6. I seem to remember that The old C64 'type-in' word processor called Speedscript had something neat in the source code, which it treated as akin to the "ON GOTO" in BASIC, only implemented in assembler. It used a command table to manage a count (e.g., found the key pressed on the 5th try so '5' is the command), to get addresses for the destination routines from another table, and stuck the necessary stuff on the stack and then did the RTS to simulate a return from a JSR.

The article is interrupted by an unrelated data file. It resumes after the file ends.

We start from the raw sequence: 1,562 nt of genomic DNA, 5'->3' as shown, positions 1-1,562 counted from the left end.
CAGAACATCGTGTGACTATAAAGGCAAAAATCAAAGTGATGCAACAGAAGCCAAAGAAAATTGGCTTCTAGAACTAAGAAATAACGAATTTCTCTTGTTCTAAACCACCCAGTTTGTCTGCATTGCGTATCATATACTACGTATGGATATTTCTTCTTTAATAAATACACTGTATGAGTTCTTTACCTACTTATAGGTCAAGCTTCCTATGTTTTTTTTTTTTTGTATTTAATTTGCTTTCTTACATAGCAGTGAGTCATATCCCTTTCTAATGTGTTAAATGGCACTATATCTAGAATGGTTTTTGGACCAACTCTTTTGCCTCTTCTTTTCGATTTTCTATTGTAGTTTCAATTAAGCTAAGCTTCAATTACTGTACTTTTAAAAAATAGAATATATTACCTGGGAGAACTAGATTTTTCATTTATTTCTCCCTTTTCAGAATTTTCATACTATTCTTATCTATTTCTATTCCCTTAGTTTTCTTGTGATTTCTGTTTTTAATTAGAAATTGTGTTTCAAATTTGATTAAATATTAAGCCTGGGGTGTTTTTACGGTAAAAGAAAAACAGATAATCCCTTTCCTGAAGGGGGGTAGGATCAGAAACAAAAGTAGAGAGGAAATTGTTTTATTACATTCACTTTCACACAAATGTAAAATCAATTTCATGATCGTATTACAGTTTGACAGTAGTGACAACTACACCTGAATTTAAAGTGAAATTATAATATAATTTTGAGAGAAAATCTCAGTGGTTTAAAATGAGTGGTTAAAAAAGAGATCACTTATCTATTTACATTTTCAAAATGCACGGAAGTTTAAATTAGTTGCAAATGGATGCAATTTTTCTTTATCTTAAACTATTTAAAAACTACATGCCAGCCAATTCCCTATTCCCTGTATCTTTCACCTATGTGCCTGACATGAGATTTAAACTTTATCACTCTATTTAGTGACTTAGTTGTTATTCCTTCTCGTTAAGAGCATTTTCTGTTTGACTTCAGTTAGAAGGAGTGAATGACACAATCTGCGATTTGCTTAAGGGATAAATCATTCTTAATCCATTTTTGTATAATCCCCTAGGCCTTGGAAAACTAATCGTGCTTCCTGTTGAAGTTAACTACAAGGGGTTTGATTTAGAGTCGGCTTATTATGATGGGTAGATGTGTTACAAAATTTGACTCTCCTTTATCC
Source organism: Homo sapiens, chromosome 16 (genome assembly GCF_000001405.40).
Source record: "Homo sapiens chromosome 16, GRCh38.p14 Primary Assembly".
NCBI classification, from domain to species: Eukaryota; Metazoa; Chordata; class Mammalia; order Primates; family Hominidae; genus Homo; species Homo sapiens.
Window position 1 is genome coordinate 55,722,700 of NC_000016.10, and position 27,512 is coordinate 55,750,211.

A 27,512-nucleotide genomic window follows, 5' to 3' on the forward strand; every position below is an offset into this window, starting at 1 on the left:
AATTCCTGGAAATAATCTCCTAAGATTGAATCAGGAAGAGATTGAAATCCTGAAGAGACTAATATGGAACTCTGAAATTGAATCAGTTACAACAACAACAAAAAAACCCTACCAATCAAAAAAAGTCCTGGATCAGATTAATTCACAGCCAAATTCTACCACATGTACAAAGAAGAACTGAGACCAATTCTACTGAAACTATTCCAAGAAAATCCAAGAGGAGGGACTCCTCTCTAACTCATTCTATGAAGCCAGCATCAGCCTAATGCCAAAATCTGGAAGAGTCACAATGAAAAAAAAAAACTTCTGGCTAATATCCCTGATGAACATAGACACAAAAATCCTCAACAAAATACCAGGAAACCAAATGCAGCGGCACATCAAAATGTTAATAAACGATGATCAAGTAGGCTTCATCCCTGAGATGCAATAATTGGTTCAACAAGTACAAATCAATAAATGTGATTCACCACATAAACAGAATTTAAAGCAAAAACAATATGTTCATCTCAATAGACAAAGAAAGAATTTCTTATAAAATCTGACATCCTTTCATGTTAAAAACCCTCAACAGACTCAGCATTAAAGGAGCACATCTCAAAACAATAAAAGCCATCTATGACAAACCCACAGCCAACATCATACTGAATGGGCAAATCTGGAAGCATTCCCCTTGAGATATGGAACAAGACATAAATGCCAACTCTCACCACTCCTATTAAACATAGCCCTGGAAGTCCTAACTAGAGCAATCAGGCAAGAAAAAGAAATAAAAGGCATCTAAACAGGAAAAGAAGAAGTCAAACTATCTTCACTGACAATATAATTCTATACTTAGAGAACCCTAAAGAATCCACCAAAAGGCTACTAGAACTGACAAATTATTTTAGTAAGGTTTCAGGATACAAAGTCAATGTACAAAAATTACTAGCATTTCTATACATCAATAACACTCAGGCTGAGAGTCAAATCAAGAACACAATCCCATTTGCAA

7. Fractal Boogaloo writeup: A. Cogitating and understanding. NOTE: I was going to stick in an aside about floating point precision here, but I think it will fit better later in the write up when I hopefully get to the end of the optimization process and show some screen shots. For now, lets start instead by considering this description from Wikipedia on programming the Mandelbrot... And here is the listing of Matt's program... notice that he's implemented the 'escape' mechanism just as described in the article: 10 SCREEN 0 30 POKE $9F2D,$07 40 POKE $9F2F,$20 50 POKE $9F29,$11 100 FOR PY=0 TO 239 110 FOR PX=0 TO 319 120 XZ = PX*0.000036/320-0.747345 130 YZ = PY*0.000027/240+0.08784 140 X = 0 150 Y = 0 160 FOR I=0 TO 355 170 IF X*X+Y*Y > 4 THEN GOTO 215 180 XT = X*X - Y*Y + XZ 190 Y = 2*X*Y + YZ 200 X = XT 210 NEXT I 215 I = I - 100 216 IF I=256 THEN I=0 217 B = 0 218 OS = $4000 219 Y = PY 220 IF Y < 153 THEN GOTO 230 221 IF Y = 153 AND PX < 192 THEN GOTO 230 222 B = 1 223 OS = -192 224 Y = PY-153 230 VPOKE B,OS+Y*320+PX,I 240 NEXT PX 260 NEXT PY The basic structure of the program is: [initialization] [rows_loop (pixels_loop {colors_loop} -output-)] Initialization. Lines 10-50. Its pokes at the VERA registers, setting up the screen. No further comment/analysis necessary. Outer Loop: ('rows_loop') Encompasses everything from line 100 to the end. Indexed by 'PY' in the original code, this is basically the plotting of all the rows of pixels. A single iteration of the rows_loop performs everything necessary to drop a complete row of pixels onto the screen. The complete progression of all iterations of the rows_loop plots all rows of the plot. Two loops are nestled within this main loop. Nestled Middle Loop ('pixels_loop'): Indexed by 'PX" in the original code, and comprising lines 110 to 240, this goes through each pixel location within a row (moving left to right), figures out its color, and includes the output stage that actually puts a pixel on the screen. A single iteration of the pixels_loop results in one pixel getting plotted within the then-current horizontal row. A complete run of all iterations of the pixels_loop puts up all the pixels in a single row. The colors_loop is nestled within. Nestled Inner-most Loop : ('colors_loop'): Indexed by 'I' in the original code, lines 160 to 210. This is the code that grinds out the color selection for a pixel and uses the fractal math and that 'escape' function. Each iteration updates x and y and checks to see if x^2 + y^2 exceeds a threshold of 4. If it exceeds this escape threshold, program execution jumps out of the loop with the iteration count at that point (i.e., the then value of the 'I' indexing variable) available for the output stage of the pixels_loop to use to derive the color of the pixel. If the colors_loop gets through all 356 iterations (0 to 355, both inclusive) without triggering the escape condition, execution falls into the pixels_loop which in turn forces a black pixel. Output: The pixels_loop has the output code. At that point, the nestled colors_loop has either completed a full run or escaped early. The output stage tweaks the value of the colors indexing variable "I" so its within the valid range of the 0 to 255 color VERA palette (with an if/then branch at line 216 above to force 'I' to 0 (black) if the 'colors' loop completed its entire run without an escape... Remember the only time 'I' would get there with a value of 256 is if the colors_loop exited after a full run: The 'NEXT' in the final iteration adds 1 to 355, execution falls through without another iteration when the 'NEXT' command determines the result, 356, is greater than the specified endpoint of the loop; then line 215 subtracts 100 leaving 256). Based on the current pixel coordinates, the output stage uses a series of branches in lines 220 and 221 to execute or jump over adjustments to the VPOKE 'bank' parameter and an offset value. It then executes the VPOKE with some included maths to get the pixel of the selected color plotted at the right screen coordinate. At 320x240 resolution, the program puts up 76,800 pixels. For each pixel, the inner-most colors_loop iterates up to 356 times (0 to 355 both inclusive). Matt tells us the code takes at least 100 iterations per pixel. The program code above ALSO tells us that, since line 215 above subtracts 100 from the value of 'I' before eventually VPOKING it and the X16 would error out with "ILLEGAL QUANTITY" if the number being poked were negative. I don't know if the fractal 'escape' scenario follows a standard distribution, but let's assume so. That would mean (on average) about 178 iterations per pixel, which is to say the code in the colors_loop gets parsed and executed by the BASIC interpreter in the neighborhood of 13.67 million times to produce the full image..... By the way, it takes the X16 over 38 minutes to run a completely empty FOR/NEXT loop that many times. (!!!) But what about the 'magic' numbers in that code? What's with those calculations "XZ = PX*0.000036/320-0.747345" and "YZ=PY*0.000027/240+0.08784" ?? Here's what 's what: The "-.747345" and ".08784" are the "starting points" selected by Matt in the fractal x,y domain (which I think runs from -2 to 1 in the x/real axis, and from -1.5 to 1.5 or so in the y/imaginary axis). The .000036 and .000027 are the size of the range being examined on each axis. The 320 and 240 are the number of 'points' he wants to sample within the respective ranges (i.e., a number of points corresponding to the screen resolution). So in the 'x' range, he wants to start at the number -.747345 and go from that number to an end point that is only .000036 larger, grabbing 320 evenly spaced numbers in that range. Same for the 'y' range, except starting at .08784 and going to an end point .000027 away, grabbing 240 numbers in that range. You might notice that 0.000036/320 and 0.000027/240 BOTH evaluate to 0.0000001125 (or 1.125E-07, as it will display on your X16). That's how zoomed in this is, i.e., it takes that itsy bitsy increment added to the x,y to create a new starting point before running the colors_loop to see if /when the escape condition is met. If the 'full' Mandelbrot were mapped to the size of a football field, the width of the piece Matt's program is mapping onto the screen would be a teeny tiny spot on that football field (i.e., fractions of a millimetre!) Pretty impressive that a BASIC derived from 1980s Commodore/Microsoft code has enough floating point precision to handle things at this level of zoom. The thing that's striking here is the math is not actually all that complex. There aren't any transcendental functions, no use of trigonometric specialty commands (although the escape threshold is, as a practical matter, checking to see if a particular x,y point in the fractal domain wanders out of a circle of radius 2 during accumulation of changes caused by the math of those inner-loop iterations). There aren't even any square-roots, and the only exponentiation is a simple power of two. But its doing the short set of simple operations over, and over, and over and over, and OVER. Also look at the calculations that adjust 'x' and 'y' in each iteration of that colors_loop. The result of both x and y at the end of each iteration will have been affected by BOTH the values of x and y at the beginning of the iteration. There's no partial results (except the very first iteration) that can be pre-calculated and reused. While it is true that a Mandelbrot is mirrored in the y axis, that only leads to an optimization where the starting point and range go through the inflection point, which is not the case here. That makes speeding up the most cycle-intensive part of the program hard, especially in BASIC. As Matt put it in his thread, "The core driver of the time is the math that just needs to happen." B. OPTIMIZATIONS ALREADY NOTED/PERFORMED BY OTHERS. 1. Evicting calculations. Scott's thread covers some of these. For example, one of his early moves was to kick the divisions out of the loops and into to the initialization (.000036/320 and .000027/240 ALWAYS yield the same answers and do not need to be evaluated 76,800 times in the pixels_loop). One of his updates kicked the entire derivation of YZ out of the pixels_loop and put it in the rows loop since that expression only changes as the row number being worked on changes. And by the end of his optimization process, he reached the point where he simply added the result of the divisions (the .00036/320 and .000027/240) directly to the 'starting points' as adjusted by all prior increments. 2. Duplicated operations in the inner-most loop. Matt mentioned and Scott implemented a change based on the fact that both lines 170 and 180 of the original code calculated the squares of 'x' and 'y'. In the original code, line 170 has 4 variable fetches and two multiplications to do this before getting to the evaluation of the IF/THEN condition. Then, line 180 again did the same 4 variable fetches and two multiplications as part of the rest of the stuff there getting calculated. By introducing two other variables at the outset of the loop and setting them to x*x and y*y respectively (two variable stores, four variable fetches and two multiplies), the colors_loop can then simply fetch the results for use in both the IF/THEN and expression in the following line. Net result: 8 variable fetches and 4 multiplies are replaced by 2 variable stores, 6 variable fetches, and only 2 multiplications for that same part of the calculations. As long as the variables are initiated by frequency of use (see my explanation on the prior page of this thread) the savings from getting rid of those two multiplications will be a net benefit. An added benefit of this change noted by Scott is the ability to avoid having to store an intermediate value (held in "xt" variable in the original code). We eliminate a store of 'xt' when it is calculated and the fetch of 'xt' when its value is put into 'x' in the original code, as well as the associated character parses by the BASIC interpreter. 3. Using VERA data port instead of VPOKES.... Matt's original thread linked above noted one of the most interesting optimizations from the X16 perspective: Changing from VPOKES to use of the VERA data port. The original code uses VPOKES, which means that, based on the current row/column pixel coordinates, you need to ascertain the right VERA bank number, and then offset into the memory space of that bank based on what row/column you are plotting. Since the output stage is within the pixels_loop all the work to do that stuff gets performed 76,800 times over the course of a run of the program. But VERA memory can also be filled using one of the VERA data ports. You do that by poking the high/low components of the address you want to start writing to into a VERA register corresponding to one of the two data ports, and the auto increment step into another. Then every time you write a value to the VERA data port, VERA itself moves its internal pointer so the next write to the port puts the value at the next memory address according to the increment selected. No more worrying about VPOKE bank values or offsets from a memory starting point. So for the first 152 rows of the screen, you save [i] 76,800 executions of the stuff in original code lines 217 to 220 (3 variable stores, 2 variable fetches, an IF/THEN with a less than evaluation; and [ii] in row 153 you save all of the stuff just mentioned PLUS another line 221 with its two variable fetches and an IF/THEN with two comparison evaluations; and [iii] in the last 127 pixels of row 153 and and rows 154 to 239 you save everything from 'i' as well as another three variable stores, another variable fetch and a subtraction from original code lines 222 to 224; and [iv] and all the bytes of BASIC parsing from the foregoing. AND if you use a variable to hold the VERA data port address, the POKE you substitute for line 230 will have only two variable fetches, whereas the original VPOKE has three more variable fetches, two additions, and a multiplication that are all run all 76,800 times. Also, as I mentioned in Matt's thread, POKE is itself slightly faster in BASIC than VPOKE, not least of all because POKE parses only two arguments, while VPOKE parses three of them. 4. Variable Initialization. Scott covered this, and you'll remember the post I put in the prior page of this thread about the "nope, nope, nope.." process of how the BASIC on the X16 (and C64, and C= +4 and C128) use regular scalar variables. The idea is to figure out the most used variables in the inner most loops and initialize them in priority of frequency of use, so that those that are used most often are also fastest for BASIC to fetch and store. 5. Pleasing the parser gods. Finally, Scott's thread dealt with removing spaces, crunching lines, single-character variables, using '.' whenever one wants to parse a zero (0) value and the like. Every little bit helps, especially with the stuff in that inner-most loop running millions of times. signing off for now... Ok, that gets us to the end of the ground already covered by Matt and Scott. I believe I have spotted a couple things that should (hopefully?!) improve speeds even further. As I think I mentioned, I'm doing my testing by grinding out a selection of rows (30 rows per run to be precise) from within the image and actually including output and plotting in my tests. I'm doing this because I need a variable to use for the VERA data-port address and I want to account for its impact and initialization priority in the benching. Also, turns out the use of the VERA data port and resulting simple two argument poke will allow me to implement a nifty optimization. Based on testing so far, I think I've got some genuine improvements here, but I want to do a few more tweaks in the next few days to really have something really concrete. Also I think I may have possibly stumbled onto something a little bizarre, but want to dig into it deeper, including by doing some tests on a C64 and Plus4 on a few different emulators to see if what I think is happening is actually a thing with Commodore BASIC that made its way to the X16. Sorry to be cryptic, but it is sort of weird and right now something I have yet to fully understand. Cheers.